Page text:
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However, the surest pattern of all is the “last dance”. Then an elite player – someone whose impact on the game is so significant that they are almost a monument in themselves – prepares to play their final tournament. Winning the World Cup is a strange, and perhaps even unfair, measure by which we judge the greatness of a footballer, given that it is a path in which chance plays an abnormally large role. This means prevailing in a series of matches, played over a month, for which an individual must first be lucky enough to be fully fit, and then have a team around him that complements him in some way. Judging the size of a World Cup player is as absurd as judging a student based on one one-hour exam after five years of study.

Yet this is the point Leo Messi has now reached, arriving at the World Cup he has confirmed will be his last. With each season he moved towards the tactical and spiritual heart of this Argentine team: from his early years as a warp-speed winger to his mid-career as an uncapped number. 10 to his current incarnation as a more patient, central and withdrawn playmaker. Watching Messi for Argentina now is like realizing with alarm that you’ve already reached the last glass of your best bottle of red wine: You’ve enjoyed the journey, but fear that you may not have enjoyed it enough.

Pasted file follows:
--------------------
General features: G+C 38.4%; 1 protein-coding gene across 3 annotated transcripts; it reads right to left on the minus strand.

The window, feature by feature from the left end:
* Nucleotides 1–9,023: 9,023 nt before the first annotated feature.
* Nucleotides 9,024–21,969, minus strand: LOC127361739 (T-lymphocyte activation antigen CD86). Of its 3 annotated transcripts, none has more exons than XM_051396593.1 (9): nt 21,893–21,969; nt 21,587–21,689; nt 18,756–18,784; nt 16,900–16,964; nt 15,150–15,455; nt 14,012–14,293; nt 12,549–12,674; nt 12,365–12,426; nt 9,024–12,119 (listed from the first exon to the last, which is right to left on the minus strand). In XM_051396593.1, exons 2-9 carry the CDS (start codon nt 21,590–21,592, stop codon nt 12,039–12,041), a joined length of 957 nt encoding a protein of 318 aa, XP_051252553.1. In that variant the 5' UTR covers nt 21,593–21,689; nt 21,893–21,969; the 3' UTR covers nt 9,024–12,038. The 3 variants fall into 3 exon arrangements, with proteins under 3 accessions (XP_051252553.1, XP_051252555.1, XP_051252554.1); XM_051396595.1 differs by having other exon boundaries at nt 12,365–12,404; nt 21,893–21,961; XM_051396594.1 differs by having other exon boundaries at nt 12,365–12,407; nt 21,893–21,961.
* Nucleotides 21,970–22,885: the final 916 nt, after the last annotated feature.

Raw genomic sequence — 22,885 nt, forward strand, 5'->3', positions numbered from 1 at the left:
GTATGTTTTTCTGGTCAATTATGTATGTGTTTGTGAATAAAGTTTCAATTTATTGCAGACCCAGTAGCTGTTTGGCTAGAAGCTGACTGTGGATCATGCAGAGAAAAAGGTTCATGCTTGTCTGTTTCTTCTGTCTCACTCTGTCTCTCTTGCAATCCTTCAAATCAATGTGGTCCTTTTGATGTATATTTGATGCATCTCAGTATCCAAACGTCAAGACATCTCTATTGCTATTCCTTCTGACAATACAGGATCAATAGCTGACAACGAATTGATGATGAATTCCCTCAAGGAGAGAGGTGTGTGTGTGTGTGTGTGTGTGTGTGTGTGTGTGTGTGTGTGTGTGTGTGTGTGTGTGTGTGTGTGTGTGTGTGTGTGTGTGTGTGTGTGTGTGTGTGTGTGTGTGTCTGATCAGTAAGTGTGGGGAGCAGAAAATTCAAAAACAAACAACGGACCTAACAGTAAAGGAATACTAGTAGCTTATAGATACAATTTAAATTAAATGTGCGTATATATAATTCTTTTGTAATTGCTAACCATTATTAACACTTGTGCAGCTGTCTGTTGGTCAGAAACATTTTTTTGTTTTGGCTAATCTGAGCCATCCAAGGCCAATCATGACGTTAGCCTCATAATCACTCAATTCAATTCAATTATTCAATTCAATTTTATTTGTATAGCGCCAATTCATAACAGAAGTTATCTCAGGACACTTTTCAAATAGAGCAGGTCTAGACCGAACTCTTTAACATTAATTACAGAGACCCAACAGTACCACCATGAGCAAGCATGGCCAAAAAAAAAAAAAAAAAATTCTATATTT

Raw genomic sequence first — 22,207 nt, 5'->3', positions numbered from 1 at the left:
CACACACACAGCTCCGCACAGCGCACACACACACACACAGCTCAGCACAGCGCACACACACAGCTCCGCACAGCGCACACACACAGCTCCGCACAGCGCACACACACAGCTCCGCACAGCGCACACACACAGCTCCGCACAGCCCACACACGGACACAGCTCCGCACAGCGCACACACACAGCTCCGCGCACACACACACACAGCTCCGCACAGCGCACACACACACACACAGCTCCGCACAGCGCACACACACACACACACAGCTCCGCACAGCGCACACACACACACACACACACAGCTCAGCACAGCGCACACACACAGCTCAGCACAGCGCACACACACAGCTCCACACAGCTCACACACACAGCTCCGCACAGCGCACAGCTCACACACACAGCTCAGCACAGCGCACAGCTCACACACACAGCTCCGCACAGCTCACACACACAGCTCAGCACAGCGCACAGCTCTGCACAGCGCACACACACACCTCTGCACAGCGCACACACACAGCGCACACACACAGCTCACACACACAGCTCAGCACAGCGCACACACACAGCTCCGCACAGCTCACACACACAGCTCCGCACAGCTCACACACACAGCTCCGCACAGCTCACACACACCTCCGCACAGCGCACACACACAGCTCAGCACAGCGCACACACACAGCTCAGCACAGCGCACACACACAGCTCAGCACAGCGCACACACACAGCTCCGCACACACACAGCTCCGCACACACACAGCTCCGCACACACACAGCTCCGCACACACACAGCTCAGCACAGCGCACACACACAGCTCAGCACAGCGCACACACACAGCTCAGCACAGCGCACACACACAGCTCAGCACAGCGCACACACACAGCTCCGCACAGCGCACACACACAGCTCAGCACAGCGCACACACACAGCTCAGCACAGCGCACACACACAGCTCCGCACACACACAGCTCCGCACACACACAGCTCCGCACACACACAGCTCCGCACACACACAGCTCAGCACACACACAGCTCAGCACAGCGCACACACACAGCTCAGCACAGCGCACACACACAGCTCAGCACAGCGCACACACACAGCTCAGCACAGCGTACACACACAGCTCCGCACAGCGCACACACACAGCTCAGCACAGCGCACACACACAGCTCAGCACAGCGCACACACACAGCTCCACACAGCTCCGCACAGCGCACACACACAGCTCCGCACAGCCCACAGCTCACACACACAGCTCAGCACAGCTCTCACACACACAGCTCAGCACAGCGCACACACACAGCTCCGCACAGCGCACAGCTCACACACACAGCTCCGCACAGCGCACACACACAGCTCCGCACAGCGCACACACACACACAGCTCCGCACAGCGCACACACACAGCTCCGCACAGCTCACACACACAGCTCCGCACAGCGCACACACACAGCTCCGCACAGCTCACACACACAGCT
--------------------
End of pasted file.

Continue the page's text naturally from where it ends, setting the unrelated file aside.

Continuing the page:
The last time football was this moving was when Zinedine Zidane announced, before the 2006 World Cup, that this competition would be the last time he graced the football pitch. We then found ourselves watching each game with a heightened sense of danger, knowing that any defeat for France would be the end for Zidane. The night before the final, which France reached largely thanks to his brilliance, I spent an evening watching highlights of his career on YouTube, then went for a short walk near my apartment. It’s a little embarrassing to reveal this, but on reflection, I think I was grieving. For years, Zidane’s performance has been a consistent source of escape, of beauty: No matter how hard my work week was, I knew that on Saturday or Sunday I could see him do at least one miraculous thing for his club or country.